World Responsible Tourism Day in Kangaroo Valley

WORLD Responsible Tourism Day in Kangaroo Valley this year involved Crystal Creek Meadows, a holiday accommodation provider, running an Aboriginal education day for local schoolchildren.

"The natural environment is an essential part of tourism's appeal. Its subsequent protection therefore a vital responsibility for both tourism providers and visitors," Crystal Creek Meadows proprietor Christopher Warren said.

"Yet while Australian's appreciate the natural world, as a country we continue to record high levels of Greenhouse Gas pollution and a decline in biodiversity which in time may erode tourism's appeal in rural areas.

This suggests that individuals are not sufficiently closely connected to the environment to motivate them to make less negatively impactful choices," he said.

Children from Kangaroo Valley Public School in Years 3, 4, 5 and 6, spent the day at Crystal Creek Meadows where they were shown Aboriginal cultural belief systems which involve a close bonding with animals and plants.

Dreamtime stories, trees planting and food security activities concluded with a creative project periods where students wrote stories, drew pictures and made habitats.

To prepare for the project, oral history research of Aboriginal belief systems had been conducted and members of the local Aboriginal community were approached to discuss appropriate ways to apply their belief systems to a non-indigenous audience.

Mr Warren and environmental education masters student Jane Gripper measured the impact of the project on the children's connectedness to nature.

A further qualitative stage of the study is now being undertaken. Findings from this exploratory study are expected to show if traditional Aboriginal environmental care can be transferred to school children and successfully build their pro-environmental values through these connections.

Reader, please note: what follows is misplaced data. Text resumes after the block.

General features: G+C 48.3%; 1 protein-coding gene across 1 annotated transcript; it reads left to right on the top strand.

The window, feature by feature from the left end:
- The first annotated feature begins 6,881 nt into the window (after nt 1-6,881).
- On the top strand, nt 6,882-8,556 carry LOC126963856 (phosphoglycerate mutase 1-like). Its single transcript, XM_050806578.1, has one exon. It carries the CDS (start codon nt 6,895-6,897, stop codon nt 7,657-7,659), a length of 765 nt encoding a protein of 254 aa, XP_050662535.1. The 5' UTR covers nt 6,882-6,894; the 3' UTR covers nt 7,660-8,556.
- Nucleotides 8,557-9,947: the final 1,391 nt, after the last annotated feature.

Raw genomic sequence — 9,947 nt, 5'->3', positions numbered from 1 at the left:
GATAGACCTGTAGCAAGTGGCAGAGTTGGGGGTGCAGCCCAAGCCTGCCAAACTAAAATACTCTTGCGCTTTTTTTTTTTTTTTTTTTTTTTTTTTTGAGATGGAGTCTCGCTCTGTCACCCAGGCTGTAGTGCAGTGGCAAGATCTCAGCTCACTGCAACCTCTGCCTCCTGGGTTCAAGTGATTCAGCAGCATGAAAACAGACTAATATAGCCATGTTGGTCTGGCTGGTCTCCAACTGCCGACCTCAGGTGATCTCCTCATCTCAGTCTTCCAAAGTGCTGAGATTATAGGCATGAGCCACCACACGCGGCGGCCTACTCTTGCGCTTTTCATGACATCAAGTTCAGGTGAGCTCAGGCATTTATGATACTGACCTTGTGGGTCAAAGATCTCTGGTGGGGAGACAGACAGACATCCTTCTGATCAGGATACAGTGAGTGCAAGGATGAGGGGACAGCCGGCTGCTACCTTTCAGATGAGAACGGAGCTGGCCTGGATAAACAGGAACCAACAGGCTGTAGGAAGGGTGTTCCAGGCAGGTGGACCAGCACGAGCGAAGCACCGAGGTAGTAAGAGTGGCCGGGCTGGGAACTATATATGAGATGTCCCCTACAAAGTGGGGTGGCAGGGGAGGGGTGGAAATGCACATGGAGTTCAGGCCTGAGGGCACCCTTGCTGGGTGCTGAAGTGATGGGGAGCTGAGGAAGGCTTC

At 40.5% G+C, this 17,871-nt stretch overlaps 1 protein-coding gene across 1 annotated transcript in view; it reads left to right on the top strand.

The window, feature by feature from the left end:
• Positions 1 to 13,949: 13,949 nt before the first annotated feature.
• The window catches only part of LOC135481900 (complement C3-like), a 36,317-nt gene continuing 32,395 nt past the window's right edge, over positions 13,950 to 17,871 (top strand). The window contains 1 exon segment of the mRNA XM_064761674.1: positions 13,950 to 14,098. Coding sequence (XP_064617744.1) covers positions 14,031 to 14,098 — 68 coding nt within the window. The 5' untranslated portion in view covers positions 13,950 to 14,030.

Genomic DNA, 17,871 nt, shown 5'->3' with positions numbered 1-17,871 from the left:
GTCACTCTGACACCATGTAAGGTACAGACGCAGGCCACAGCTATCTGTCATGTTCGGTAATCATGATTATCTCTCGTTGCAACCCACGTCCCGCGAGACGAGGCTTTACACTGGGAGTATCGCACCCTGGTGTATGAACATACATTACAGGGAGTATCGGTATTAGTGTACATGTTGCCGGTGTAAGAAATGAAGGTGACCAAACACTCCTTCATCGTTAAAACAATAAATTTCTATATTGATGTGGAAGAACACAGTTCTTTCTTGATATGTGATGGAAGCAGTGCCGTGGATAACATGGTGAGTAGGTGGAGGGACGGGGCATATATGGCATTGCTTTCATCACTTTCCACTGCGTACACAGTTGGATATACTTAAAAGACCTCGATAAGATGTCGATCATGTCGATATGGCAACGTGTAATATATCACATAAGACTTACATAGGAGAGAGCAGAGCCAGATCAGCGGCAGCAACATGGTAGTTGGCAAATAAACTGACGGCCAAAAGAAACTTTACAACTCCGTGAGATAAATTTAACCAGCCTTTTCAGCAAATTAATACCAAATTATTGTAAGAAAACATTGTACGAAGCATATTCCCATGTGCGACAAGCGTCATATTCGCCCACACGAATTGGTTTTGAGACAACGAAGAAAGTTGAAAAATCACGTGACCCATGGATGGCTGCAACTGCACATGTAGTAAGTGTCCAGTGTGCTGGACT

"This may indicate strong opportunities for Australian Aboriginal tourism and education tourism," Mr Warren said.

The fun activities involved Julie Freeman, a member of the Wreck Bay Aboriginal Community who is a professional Koori storyteller and painter.

The learning exchange was further enhanced with the participation of Lara Claringbould, a UK university student on work experience who helped manage the project.

World Responsible Tourism Day is a United National World Tourism Organisation supported initiative to encourage and showcase responsible action by those involved in tourism to help make the world a better place.

Crystal Creek Meadow's activity was assessed by the WRTD organisers, having complied with the Cape Town Declaration for Responsible Tourism in destinations and was approved as best practice to become an official supporter.

Research has confirmed that individuals who have pro-environmental values also hold strong connectivity to nature, and are frequently positive thinkers.

What can contribute to pro-environmental values are life experiences within nature and this World Responsible Tourism Day project is being measured to determine if Aboriginal cultural systems are values which can be transferred to children while at the same time be stimulating tourism experiences.

Full findings incorporating the qualitative study will be published in March 2013.

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